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Camp Casey rezone repealed

It looks as though Seattle Pacific University is taking one step backward in its plans to expand the Casey Conference Center on Central Whidbey.

The university asked the county to repeal the special review district and return the property to its original rural zoning designation.

Assistant Planning Director Jeff Tate said repealing the review district ordinance should bring the property into compliance with the Growth Management Act.

The review district was shot down by the Western Washington Growth Management Hearings Board last August. The board gave the county six months to bring the property into GMA compliance, which is a deadline that comes at the end of February.

Darrell Hines, associate vice president for Business and Facility Services at SPU, said repealing the ordinance was the best way to meet the deadline and still develop an acceptable expansion plan.

“We are looking at options,” Hines said.

SPU wants to expand the Casey Conference Center to attract a more adult clientele and generate more revenue, Hines said.

With the Special Review District zoning, the university planned to add six buildings, a chapel, 50 cabins, 240 parking spaces, a small sewage treatment plant and water facilities.

However, Whidbey Environmental Action Network appealed to the Western Washington Growth Management Hearings Board. The Langley-based organization was concerned the expansion would have a negative impact on the surrounding environment.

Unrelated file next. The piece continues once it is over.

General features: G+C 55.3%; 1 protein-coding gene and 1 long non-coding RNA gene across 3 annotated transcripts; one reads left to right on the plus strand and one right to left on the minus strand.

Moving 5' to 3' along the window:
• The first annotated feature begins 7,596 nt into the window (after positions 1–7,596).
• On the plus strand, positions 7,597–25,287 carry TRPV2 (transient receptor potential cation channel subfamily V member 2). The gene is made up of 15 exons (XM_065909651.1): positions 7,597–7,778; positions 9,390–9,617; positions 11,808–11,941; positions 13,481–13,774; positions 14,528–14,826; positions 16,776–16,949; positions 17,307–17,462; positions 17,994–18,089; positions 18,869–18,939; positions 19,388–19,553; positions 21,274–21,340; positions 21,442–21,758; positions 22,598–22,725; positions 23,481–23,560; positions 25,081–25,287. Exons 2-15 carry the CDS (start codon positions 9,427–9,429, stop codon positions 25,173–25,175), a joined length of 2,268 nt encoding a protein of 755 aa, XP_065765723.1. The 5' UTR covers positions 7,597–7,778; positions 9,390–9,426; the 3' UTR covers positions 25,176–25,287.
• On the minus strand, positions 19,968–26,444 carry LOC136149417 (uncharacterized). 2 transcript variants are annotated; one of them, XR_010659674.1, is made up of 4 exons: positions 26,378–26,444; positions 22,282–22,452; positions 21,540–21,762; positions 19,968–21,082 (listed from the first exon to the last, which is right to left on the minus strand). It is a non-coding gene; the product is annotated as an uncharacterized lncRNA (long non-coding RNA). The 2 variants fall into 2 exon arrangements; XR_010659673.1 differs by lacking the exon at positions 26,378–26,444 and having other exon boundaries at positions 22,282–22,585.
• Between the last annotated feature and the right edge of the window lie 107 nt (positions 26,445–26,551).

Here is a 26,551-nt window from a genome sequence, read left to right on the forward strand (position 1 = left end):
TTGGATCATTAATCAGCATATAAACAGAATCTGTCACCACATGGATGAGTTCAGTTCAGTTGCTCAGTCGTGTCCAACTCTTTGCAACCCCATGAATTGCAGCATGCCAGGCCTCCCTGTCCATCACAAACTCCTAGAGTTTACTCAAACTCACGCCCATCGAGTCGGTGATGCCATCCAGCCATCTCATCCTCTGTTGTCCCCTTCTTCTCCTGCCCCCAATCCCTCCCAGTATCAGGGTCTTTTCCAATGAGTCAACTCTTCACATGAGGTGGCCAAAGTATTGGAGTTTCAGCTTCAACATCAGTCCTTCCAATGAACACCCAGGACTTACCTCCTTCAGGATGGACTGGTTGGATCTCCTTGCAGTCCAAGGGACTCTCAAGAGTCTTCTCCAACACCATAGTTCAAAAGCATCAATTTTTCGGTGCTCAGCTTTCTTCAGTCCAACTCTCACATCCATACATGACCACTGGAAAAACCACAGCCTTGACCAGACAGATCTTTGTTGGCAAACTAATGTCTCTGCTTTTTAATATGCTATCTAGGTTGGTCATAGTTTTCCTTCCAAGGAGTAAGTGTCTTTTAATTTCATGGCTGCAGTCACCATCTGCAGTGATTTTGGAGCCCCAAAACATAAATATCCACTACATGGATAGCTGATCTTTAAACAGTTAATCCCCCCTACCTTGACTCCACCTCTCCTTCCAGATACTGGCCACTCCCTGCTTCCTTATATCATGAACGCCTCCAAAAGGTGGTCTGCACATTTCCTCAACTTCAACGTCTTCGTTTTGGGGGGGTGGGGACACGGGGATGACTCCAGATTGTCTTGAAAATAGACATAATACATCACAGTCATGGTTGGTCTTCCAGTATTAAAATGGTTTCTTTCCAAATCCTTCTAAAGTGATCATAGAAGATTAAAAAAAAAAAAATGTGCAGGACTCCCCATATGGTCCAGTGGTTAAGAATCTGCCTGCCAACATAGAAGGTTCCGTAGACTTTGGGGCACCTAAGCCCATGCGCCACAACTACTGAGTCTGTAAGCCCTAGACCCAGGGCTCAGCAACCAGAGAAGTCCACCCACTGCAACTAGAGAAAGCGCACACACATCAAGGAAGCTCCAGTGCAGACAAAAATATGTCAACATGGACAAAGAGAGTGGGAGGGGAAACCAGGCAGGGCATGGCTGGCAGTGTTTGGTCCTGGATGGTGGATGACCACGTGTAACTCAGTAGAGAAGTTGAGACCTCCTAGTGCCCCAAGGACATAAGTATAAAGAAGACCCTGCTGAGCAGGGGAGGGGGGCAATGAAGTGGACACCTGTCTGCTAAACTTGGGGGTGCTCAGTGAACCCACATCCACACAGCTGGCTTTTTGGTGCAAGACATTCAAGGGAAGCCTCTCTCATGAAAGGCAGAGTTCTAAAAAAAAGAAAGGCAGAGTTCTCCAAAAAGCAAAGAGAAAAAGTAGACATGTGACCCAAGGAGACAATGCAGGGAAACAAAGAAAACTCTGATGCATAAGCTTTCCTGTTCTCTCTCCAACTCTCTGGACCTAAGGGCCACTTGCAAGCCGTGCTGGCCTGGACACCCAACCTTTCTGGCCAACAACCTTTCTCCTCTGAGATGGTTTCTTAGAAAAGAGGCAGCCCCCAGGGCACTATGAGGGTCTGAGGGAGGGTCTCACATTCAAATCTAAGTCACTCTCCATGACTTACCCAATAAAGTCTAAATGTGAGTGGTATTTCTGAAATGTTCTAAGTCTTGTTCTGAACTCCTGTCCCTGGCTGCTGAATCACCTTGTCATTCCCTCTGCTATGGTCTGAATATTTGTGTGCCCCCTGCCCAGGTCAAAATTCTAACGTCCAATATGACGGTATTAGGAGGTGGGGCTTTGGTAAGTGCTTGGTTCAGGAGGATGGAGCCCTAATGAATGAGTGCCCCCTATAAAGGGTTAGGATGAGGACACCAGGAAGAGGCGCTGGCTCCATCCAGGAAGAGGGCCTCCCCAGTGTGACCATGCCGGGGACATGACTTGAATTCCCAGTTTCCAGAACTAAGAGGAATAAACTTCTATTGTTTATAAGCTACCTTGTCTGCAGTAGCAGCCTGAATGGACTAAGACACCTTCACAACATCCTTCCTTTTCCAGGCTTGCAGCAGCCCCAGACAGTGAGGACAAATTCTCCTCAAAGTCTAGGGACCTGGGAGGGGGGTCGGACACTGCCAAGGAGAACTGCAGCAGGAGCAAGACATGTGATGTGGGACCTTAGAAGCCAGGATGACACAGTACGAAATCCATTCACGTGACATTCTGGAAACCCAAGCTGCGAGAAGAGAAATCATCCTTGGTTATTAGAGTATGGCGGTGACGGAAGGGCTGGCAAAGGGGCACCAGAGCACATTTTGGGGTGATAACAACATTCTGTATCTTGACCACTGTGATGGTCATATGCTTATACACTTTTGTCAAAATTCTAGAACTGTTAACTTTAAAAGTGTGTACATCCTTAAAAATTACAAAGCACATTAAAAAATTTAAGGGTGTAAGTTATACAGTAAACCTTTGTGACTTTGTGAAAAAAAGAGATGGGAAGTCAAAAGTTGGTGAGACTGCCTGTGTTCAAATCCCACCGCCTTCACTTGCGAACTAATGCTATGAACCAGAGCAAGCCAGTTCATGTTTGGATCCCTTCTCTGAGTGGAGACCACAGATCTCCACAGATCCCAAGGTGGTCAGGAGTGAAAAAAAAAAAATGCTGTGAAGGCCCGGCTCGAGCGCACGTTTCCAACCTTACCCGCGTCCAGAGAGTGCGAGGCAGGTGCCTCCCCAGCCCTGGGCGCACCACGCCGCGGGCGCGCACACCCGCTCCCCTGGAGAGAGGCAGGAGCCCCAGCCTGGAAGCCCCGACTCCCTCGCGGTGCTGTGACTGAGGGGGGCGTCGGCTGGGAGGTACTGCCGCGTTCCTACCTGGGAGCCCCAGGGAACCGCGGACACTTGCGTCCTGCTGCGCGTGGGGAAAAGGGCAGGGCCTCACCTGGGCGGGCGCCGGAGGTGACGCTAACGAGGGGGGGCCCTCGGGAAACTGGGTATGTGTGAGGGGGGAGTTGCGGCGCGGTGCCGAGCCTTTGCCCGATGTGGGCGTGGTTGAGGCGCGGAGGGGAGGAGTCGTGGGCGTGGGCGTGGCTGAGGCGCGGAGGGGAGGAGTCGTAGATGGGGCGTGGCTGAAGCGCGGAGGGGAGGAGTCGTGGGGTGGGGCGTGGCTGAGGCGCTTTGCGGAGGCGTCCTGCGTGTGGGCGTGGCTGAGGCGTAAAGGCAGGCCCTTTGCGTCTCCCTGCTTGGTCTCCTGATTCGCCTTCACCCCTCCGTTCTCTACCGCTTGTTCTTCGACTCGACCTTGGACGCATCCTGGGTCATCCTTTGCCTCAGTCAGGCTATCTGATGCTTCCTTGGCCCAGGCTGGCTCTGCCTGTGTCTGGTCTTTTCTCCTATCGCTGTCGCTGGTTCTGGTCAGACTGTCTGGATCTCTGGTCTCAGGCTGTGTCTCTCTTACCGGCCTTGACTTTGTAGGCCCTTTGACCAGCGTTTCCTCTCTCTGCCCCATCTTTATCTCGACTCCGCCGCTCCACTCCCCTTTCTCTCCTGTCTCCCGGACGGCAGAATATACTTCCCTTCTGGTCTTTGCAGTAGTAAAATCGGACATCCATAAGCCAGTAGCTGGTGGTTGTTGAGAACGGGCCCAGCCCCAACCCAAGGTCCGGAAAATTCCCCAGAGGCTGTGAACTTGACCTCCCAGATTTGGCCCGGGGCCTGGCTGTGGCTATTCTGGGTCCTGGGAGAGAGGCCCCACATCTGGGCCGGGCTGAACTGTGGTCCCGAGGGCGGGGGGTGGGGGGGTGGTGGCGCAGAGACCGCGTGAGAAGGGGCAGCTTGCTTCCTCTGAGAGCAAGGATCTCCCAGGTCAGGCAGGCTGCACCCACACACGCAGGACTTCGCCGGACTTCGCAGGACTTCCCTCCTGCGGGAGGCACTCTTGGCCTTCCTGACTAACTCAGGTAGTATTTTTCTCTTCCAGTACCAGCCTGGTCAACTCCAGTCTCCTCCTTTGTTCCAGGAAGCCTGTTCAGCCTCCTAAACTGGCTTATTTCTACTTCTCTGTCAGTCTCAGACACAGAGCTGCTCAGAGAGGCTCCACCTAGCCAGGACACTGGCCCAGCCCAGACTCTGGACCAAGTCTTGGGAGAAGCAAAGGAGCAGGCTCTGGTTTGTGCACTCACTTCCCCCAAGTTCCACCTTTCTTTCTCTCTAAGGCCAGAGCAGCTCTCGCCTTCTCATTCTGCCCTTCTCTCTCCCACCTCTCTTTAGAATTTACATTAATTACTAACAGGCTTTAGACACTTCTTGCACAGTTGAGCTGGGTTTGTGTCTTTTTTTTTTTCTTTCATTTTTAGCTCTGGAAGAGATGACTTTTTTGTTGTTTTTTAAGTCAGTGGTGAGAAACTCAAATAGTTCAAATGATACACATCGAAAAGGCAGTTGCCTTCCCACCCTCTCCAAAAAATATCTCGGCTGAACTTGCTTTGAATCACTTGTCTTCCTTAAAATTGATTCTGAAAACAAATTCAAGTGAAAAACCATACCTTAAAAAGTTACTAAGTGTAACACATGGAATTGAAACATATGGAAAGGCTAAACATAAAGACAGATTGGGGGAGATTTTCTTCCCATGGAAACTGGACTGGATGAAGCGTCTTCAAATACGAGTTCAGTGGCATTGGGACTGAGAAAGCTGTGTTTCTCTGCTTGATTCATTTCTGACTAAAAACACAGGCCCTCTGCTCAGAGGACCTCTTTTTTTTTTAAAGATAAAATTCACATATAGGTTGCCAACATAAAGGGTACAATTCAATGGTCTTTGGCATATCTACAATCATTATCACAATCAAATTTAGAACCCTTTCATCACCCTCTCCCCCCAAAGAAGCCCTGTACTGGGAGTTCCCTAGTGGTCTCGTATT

One notable concern WEAN had was that the university’s plans to expand into the nearby wooded area would make the trees more susceptible to windblow.

The Hearings Board struck down the Special Review District last August and remanded it back to the county.

Hines didn’t know when the university would develop a new plan, but they still want to expand the center and bring in more money. If the property can’t bring in more revenue, SPU may have to look at selling.

Before repealing the zoning, the Board of Island County Commissioners will hold a public hearing Feb. 23 during their weekly meeting.

County officials then meet with the Growth Management Hearings Board in May to see whether the center complies with the GMA.

One reason expansion plans have been put on the back burner is that SPU is trying to sell a 33-acre parcel known as the Bocker Reserve.

The property, located north of the Casey Conference Center, is currently divided into five lots. All of the lots have a waterfront view.

SPU officials said in the past that the money raised from the property sale would go toward paying for the expansion.

One local group, the Whidbey Camano Land Trust, is trying to buy the property and preserve it.

The area is home to the golden paintbrush, which is one of 11 remaining populations left in the world.

Pat Powell, executive director of the Whidbey Camano Land Trust, said that she is still negotiating with SPU.

She hopes to have some kind of offer for the SPU board when it meets in May.

Although she wouldn’t give any specifics on the how much money is involved, the Whidbey Camano Land Trust recently received a $1.5 million grant from the United States Fish and Wildlife Service.

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